Tesla Inc. is losing key personnel as it races to bring the Model 3 -- its most critical electric sedan yet -- to market later this year.
Chief Financial Officer Jason Wheeler's impending departure, announced just 15 months after he joined Tesla from Google, will be the latest in a raft of largely under-the-radar exits.
Former executives, who spoke on the condition they not be identified, cited a range of reasons for their exits over the past year, including long hours in the rush to high-volume production, mission creep, and a tense culture that reflects their visionary but indefatigable CEO, Elon Musk.
"Tesla looks like a company that is getting stretched to the limit," said Dave Sullivan, an analyst at industry researcher AutoPacific Inc. "The pressure of getting out the Model 3 is getting to everybody, from the people on the factory floor to the people at the top."
A Tesla spokesman in an emailed statement called attracting and retaining talent "one of our biggest assets" and said the company's attrition rate was below average among technology companies.
Long hours and job-hopping are routine at tech companies in California's Silicon Valley, and Palo Alto-based Tesla continues to make high-profile hires. Even so, analysts have flagged the departures as a risk to what will be Tesla's most challenging execution year in its short history.
Musk plans to introduce the Model 3, is starting battery production at the Gigafactory and will integrate SolarCity, the recent acquisition that pushed Tesla's global workforce to roughly 30,000 people.
Like many companies, Tesla noted among risk factors in its just-filed annual report that it needs to attract and retain skilled workers. This year, however, it added a new phrase to the boilerplate, saying the efforts are needed "especially to support our expansion plans and ramp to high-volume manufacture of vehicles."
"Any time you're going through a big change it's important to have consistent management," Colin Langan, a UBS analyst who has a sell rating on the stock, said in an interview. "Jason Wheeler was a big hire and he's leaving, and there have been many other departures. If you're putting out aggressive targets and the people aren't there to meet them, it's a problem."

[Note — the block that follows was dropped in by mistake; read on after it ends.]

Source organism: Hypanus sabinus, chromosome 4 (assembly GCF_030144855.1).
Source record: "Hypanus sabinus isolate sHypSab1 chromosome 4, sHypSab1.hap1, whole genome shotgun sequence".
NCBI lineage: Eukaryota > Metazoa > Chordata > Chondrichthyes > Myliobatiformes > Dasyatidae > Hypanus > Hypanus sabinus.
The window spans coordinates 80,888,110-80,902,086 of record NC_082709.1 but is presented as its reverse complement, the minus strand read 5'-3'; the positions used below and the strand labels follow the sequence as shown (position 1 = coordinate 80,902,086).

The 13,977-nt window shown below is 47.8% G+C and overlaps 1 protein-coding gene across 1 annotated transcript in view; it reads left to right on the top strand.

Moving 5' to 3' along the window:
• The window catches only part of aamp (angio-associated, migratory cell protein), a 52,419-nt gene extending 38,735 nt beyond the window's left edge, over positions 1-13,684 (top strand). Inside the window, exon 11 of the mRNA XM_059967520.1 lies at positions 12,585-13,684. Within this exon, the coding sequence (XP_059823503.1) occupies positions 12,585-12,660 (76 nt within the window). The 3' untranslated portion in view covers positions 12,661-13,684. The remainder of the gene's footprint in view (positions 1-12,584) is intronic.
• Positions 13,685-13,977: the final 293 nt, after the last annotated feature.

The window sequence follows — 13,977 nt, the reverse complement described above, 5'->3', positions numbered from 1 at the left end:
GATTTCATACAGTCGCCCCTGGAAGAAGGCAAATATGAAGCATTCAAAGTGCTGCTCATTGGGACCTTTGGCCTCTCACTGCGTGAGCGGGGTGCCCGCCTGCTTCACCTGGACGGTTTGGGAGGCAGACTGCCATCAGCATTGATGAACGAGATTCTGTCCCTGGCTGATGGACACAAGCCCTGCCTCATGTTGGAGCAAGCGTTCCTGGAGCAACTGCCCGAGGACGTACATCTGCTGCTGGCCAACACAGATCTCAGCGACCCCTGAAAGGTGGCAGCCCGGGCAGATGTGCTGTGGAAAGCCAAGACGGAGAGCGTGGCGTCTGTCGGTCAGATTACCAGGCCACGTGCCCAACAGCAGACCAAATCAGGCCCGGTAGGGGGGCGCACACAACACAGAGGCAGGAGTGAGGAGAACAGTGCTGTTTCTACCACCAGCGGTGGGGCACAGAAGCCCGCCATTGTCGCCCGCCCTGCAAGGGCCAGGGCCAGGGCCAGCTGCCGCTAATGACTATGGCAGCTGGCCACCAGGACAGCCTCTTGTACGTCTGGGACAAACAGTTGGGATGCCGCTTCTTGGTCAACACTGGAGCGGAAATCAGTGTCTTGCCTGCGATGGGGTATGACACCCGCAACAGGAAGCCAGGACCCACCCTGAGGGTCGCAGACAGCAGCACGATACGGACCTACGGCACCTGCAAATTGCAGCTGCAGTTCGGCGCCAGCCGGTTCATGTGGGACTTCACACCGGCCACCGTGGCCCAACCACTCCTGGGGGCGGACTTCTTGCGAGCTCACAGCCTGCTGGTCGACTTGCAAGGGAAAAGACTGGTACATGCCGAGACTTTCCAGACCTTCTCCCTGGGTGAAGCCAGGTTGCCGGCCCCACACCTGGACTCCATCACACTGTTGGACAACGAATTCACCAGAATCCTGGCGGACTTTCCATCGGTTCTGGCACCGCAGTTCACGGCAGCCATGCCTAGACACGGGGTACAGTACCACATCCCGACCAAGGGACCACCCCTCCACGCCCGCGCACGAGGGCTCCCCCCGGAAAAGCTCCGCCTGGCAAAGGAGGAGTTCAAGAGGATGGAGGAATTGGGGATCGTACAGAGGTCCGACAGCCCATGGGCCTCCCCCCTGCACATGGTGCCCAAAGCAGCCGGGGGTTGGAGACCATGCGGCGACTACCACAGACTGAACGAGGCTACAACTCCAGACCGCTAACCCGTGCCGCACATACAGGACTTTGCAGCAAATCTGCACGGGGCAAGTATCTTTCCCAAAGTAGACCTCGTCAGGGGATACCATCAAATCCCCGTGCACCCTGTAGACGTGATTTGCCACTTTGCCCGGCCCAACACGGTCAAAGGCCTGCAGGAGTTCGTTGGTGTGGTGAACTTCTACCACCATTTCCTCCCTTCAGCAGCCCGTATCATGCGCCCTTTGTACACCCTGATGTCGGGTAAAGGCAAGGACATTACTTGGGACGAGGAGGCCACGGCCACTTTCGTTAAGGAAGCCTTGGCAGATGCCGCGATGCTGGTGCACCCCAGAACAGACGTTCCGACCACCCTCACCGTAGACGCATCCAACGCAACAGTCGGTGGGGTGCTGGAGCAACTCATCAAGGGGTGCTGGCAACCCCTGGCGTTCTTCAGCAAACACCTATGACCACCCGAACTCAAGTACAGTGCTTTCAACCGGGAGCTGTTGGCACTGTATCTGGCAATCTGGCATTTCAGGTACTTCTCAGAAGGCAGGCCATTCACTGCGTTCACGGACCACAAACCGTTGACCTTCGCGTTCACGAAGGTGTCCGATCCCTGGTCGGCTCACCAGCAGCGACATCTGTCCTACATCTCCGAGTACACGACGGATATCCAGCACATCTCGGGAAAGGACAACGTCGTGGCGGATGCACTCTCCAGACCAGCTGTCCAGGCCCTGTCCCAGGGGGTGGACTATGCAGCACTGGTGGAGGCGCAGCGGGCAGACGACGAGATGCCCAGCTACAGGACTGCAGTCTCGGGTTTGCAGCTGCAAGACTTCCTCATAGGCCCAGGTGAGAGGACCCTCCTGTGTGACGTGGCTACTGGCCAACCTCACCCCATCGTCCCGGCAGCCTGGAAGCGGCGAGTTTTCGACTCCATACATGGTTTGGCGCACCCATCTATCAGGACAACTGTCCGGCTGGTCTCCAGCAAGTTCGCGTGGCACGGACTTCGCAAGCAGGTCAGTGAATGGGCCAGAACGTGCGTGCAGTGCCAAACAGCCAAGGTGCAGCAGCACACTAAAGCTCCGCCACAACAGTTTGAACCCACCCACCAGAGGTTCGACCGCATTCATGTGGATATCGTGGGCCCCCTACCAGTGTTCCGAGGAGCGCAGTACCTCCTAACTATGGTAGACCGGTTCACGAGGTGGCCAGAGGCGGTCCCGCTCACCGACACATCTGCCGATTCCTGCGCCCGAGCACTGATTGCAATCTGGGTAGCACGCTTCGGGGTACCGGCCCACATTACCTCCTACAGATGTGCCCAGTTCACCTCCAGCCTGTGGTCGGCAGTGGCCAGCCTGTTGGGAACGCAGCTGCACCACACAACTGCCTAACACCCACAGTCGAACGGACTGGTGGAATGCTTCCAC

Wheeler, whose departure was first announced on last week's quarterly earnings call, said he wants to pursue work in public policy and praised what he called the "A-team" at Tesla. Deepak Ahuja, the CFO who led Tesla from the brink of bankruptcy through its 2010 initial public offering and retired in 2015, will return in April for a second tour of duty.
Bloomberg News compiled a list of more than two dozen management departures over the past year that include vice presidents of finance, communications, regulatory affairs, production, manufacturing, products and programs. Most recently Tesla has lost Mark Lipscomb, its vice president of human resources, and Satish Jeyachandran, the director of hardware engineering.
Tesla is generally opaque about its leadership beyond Musk and Chief Technical Officer J.B. Straubel, with no list of executives or vice presidents on its website, its investor relations page or in the annual report filed with the SEC this week.